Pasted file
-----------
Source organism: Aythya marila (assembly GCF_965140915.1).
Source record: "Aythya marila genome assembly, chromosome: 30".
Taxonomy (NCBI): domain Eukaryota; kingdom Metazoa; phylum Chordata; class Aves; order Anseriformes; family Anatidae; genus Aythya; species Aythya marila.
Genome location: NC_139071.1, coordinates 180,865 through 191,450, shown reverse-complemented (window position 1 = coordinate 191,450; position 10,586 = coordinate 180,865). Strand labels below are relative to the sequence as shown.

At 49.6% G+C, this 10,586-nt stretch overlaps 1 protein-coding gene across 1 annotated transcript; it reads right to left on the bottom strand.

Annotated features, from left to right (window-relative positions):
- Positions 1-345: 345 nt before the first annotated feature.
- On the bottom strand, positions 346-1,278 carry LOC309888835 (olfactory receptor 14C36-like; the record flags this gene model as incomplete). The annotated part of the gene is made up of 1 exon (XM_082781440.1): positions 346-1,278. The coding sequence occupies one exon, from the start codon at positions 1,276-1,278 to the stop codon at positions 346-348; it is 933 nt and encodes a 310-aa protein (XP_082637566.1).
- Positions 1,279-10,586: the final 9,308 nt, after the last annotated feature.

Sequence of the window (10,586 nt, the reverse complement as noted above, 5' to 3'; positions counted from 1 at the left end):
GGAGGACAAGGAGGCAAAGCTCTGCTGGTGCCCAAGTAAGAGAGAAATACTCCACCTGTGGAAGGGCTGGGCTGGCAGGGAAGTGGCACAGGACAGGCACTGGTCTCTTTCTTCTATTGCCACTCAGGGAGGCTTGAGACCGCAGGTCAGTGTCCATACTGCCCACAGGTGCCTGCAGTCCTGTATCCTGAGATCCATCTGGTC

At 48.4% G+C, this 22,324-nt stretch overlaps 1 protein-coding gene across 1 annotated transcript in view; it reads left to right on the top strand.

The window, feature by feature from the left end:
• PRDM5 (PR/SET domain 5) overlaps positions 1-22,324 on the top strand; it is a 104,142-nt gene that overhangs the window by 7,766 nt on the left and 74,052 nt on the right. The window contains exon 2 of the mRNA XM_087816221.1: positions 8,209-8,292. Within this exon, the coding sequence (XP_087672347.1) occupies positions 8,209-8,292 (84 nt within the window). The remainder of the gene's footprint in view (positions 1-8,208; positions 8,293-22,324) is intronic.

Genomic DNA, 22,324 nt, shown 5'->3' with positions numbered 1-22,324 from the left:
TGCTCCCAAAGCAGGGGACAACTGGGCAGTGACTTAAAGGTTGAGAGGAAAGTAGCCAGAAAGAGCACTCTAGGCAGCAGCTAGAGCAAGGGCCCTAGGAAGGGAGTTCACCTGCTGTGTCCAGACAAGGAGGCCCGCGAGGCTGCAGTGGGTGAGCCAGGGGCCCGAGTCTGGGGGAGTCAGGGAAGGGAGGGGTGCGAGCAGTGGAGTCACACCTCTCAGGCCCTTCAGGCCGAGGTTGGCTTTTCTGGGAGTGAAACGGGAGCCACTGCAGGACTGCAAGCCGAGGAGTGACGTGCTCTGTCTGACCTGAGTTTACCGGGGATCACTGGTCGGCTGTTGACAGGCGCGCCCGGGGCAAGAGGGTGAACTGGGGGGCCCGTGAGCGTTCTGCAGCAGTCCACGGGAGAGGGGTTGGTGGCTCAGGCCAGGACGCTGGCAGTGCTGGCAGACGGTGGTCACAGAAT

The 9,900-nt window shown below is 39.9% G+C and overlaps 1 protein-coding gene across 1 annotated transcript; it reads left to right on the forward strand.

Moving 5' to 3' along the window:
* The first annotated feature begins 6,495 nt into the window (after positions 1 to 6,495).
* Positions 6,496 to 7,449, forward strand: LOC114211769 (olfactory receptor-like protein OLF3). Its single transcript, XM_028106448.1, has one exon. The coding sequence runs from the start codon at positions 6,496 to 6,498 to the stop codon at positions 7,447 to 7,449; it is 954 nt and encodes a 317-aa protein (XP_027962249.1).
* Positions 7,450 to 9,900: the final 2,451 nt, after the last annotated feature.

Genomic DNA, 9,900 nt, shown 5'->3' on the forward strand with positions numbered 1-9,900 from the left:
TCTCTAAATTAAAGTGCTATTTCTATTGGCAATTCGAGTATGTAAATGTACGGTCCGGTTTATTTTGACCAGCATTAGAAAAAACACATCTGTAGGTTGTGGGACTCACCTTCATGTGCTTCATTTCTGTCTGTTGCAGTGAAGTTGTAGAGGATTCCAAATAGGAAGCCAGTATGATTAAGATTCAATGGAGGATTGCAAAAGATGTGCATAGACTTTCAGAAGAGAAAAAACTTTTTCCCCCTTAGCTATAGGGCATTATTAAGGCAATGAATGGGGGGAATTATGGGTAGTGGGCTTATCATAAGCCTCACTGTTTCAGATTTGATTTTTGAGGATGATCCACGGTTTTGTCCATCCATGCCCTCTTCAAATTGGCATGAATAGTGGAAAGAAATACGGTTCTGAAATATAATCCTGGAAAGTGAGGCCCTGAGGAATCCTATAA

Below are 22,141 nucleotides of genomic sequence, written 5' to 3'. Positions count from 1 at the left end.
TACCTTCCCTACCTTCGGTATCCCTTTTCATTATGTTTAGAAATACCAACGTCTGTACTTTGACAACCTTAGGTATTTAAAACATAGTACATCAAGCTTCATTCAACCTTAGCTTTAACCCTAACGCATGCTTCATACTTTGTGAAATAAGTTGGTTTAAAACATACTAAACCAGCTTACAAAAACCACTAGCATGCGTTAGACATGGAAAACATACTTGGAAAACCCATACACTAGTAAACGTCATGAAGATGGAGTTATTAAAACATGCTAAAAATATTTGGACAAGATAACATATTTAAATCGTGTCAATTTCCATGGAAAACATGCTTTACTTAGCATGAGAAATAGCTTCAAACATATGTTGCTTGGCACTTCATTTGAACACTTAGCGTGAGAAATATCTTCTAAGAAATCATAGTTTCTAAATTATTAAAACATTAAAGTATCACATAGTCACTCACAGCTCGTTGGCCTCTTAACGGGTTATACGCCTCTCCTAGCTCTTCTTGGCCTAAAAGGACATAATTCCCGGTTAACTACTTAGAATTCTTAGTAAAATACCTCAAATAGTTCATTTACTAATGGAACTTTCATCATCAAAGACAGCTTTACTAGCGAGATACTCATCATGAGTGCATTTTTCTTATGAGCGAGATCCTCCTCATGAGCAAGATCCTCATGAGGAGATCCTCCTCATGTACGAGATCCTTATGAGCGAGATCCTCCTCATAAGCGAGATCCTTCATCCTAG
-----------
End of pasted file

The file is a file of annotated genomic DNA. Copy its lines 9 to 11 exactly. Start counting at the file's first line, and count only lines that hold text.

- Positions 1,279-10,586: the final 9,308 nt, after the last annotated feature.

Sequence of the window (10,586 nt, the reverse complement as noted above, 5' to 3'; positions counted from 1 at the left end):
GGAGGACAAGGAGGCAAAGCTCTGCTGGTGCCCAAGTAAGAGAGAAATACTCCACCTGTGGAAGGGCTGGGCTGGCAGGGAAGTGGCACAGGACAGGCACTGGTCTCTTTCTTCTATTGCCACTCAGGGAGGCTTGAGACCGCAGGTCAGTGTCCATACTGCCCACAGGTGCCTGCAGTCCTGTATCCTGAGATCCATCTGGTC